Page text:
Impact events

Reduced Atmospheres Of Post-impact Worlds: The Early Earth

By Keith Cowing
April 22, 2022
Filed under
Reduced Atmospheres Of Post-impact Worlds: The Early Earth
Left: Vertical slice of the target and impactor (impact angle of 45◦ ) before the impact takes place, showing the mantles and cores of both bodies, as well as the target’s surface conditions, Right: decision tree showing the components of the physical model included in each of the five models presented in Section 5.

Impacts may have had a significant effect on the atmospheric chemistry of the early Earth. Reduced phases in the impactor (e.g., metallic iron) can reduce the planet’s H2O inventory to produce massive atmospheres rich in H2.

Whilst previous studies have focused on the interactions between the impactor and atmosphere in such scenarios, we investigate two further effects, 1) the distribution of the impactor’s iron inventory during impact between the target interior, target atmosphere, and escaping the target, and 2) interactions between the post-impact atmosphere and the impact-generated melt phase. We find that these two effects can potentially counterbalance each other, with the melt-atmosphere interactions acting to restore reducing power to the atmosphere that was initially accreted by the melt phase.

For a ∼1022kg impactor, when the iron accreted by the melt phase is fully available to reduce this melt, we find an equilibrium atmosphere with H2 column density ∼104molescm−2 (pH2∼120bars, XH2∼0.77), consistent with previous estimates. However, when the iron is not available to reduce the melt (e.g., sinking out in large diameter blobs), we find significantly less H2 (7×102−5×103molescm−2, pH2≲60bars, XH2≲0.41). These lower H2 abundances are sufficiently high that species important to prebiotic chemistry can form (e.g., NH3, HCN), but sufficiently low that the greenhouse heating effects associated with highly reducing atmospheres, which are problematic to such chemistry, are suppressed. The manner in which iron is accreted by the impact-generated melt phase is critical in determining the reducing power of the atmosphere and re-solidified melt pool in the aftermath of impact.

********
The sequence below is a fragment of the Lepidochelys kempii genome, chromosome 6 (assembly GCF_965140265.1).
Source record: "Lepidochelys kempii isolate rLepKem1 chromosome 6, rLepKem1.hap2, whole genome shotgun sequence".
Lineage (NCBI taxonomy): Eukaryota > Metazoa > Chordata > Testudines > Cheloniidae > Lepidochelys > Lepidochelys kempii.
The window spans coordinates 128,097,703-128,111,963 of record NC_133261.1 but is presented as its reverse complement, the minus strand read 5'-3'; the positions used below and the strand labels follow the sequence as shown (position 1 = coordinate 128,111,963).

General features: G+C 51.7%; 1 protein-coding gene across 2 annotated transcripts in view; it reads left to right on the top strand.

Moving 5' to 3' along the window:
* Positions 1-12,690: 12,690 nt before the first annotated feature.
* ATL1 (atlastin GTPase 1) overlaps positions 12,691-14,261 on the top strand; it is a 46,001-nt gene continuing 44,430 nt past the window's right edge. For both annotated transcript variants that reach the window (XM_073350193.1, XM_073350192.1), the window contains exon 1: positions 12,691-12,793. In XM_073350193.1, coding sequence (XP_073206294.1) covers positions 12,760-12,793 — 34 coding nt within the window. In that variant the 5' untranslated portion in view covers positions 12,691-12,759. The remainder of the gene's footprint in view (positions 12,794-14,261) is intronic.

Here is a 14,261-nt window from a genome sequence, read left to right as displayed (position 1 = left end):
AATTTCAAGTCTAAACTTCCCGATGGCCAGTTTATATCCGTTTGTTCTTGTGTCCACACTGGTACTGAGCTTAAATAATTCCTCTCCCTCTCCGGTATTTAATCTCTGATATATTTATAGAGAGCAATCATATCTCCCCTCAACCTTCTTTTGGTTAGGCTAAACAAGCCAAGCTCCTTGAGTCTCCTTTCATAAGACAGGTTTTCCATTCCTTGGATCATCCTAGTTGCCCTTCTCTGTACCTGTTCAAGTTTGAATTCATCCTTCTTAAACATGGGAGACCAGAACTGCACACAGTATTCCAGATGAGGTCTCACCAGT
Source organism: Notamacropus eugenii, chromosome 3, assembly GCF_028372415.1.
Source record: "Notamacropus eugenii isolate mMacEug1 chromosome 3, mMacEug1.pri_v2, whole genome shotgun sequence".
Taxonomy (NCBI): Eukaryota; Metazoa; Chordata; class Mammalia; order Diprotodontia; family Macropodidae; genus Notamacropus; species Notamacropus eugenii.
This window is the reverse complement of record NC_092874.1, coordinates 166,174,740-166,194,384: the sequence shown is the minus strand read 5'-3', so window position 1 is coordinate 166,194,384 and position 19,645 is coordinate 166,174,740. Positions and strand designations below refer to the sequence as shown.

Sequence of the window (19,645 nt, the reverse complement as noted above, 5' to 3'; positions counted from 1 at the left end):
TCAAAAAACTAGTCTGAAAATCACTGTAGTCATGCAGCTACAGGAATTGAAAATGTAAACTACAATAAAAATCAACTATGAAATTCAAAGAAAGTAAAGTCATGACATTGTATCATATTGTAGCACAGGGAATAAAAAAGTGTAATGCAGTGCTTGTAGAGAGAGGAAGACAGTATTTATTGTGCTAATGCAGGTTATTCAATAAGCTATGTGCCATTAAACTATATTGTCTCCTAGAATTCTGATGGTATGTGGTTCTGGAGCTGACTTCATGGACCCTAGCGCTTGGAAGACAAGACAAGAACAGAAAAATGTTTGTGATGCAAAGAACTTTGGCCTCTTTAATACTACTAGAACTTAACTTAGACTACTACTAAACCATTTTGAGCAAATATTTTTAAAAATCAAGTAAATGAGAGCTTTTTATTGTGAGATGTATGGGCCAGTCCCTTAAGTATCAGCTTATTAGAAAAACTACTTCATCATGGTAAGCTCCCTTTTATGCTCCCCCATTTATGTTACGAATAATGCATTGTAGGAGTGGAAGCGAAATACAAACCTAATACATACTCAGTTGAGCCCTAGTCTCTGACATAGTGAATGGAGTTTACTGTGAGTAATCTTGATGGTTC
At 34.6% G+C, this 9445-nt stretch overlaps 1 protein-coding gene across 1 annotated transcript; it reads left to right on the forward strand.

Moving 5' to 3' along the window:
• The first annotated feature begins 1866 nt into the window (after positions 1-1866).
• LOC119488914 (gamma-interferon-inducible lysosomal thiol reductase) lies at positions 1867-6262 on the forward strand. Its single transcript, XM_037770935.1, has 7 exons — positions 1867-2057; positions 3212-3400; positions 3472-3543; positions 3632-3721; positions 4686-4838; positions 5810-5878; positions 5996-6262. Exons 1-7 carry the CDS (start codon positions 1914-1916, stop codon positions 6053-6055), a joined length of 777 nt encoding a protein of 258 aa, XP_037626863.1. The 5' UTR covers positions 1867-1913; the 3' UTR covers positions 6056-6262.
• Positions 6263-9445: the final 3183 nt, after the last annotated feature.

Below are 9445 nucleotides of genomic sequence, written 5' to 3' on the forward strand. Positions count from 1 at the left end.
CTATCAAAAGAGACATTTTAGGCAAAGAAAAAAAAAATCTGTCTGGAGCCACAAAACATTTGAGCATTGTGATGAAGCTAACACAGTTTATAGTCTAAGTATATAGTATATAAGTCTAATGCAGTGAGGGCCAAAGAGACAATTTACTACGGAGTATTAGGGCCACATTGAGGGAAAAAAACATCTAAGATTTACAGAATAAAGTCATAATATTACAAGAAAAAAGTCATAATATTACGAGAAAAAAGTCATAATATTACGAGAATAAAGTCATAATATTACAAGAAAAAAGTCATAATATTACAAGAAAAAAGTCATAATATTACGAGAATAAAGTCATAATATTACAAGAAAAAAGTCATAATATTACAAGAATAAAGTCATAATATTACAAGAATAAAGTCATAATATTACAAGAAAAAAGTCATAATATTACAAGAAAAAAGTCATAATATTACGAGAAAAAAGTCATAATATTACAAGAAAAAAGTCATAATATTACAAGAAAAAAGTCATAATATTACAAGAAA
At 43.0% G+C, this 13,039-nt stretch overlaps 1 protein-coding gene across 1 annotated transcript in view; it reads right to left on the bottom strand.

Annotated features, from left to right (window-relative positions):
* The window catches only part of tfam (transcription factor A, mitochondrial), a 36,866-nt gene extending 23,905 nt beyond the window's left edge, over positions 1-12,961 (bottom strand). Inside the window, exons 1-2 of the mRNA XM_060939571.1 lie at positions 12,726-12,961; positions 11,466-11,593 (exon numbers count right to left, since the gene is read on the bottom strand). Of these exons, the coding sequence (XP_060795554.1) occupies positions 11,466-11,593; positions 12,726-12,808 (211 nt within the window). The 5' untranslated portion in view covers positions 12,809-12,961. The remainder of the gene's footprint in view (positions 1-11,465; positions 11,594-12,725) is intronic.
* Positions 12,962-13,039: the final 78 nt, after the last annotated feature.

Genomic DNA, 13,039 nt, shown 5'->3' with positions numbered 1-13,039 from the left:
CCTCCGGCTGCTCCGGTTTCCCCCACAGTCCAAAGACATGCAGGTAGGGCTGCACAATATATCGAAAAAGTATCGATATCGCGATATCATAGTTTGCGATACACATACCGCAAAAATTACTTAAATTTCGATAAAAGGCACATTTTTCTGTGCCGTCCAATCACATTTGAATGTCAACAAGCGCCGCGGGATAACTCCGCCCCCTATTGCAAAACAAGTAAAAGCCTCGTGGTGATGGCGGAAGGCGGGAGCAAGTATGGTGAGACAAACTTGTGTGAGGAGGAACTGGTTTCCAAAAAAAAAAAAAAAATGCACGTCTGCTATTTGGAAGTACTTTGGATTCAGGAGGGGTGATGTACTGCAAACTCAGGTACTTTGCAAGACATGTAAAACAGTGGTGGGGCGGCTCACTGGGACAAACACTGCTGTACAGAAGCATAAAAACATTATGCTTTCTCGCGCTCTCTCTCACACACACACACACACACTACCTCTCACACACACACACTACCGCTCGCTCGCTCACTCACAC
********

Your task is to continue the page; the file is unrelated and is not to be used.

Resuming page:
J. P. Itcovitz, A. S. P. Rae, R. I. Citron, S. T. Stewart, C. A. Sinclair, P. B. Rimmer, O. Shorttle

Comments: 34 Pages, 11 Figures, 3 Appendices, Accepted for publication in PSJ
Subjects: Earth and Planetary Astrophysics (astro-ph.EP)
Cite as: arXiv:2204.09946 [astro-ph.EP (or arXiv:2204.09946v1 [astro-ph.EP] for this version)
Submission history
From: Jonathan Itcovitz
[v1] Thu, 21 Apr 2022 08:13:59 UTC (868 KB)

Explorers Club Fellow, ex-NASA Space Station Payload manager/space biologist, Away Teams, Journalist, Lapsed climber, Synaesthete, Na’Vi-Jedi-Freman-Buddhist-mix, ASL, Devon Island and Everest Base Camp veteran, (he/him) 🖖🏻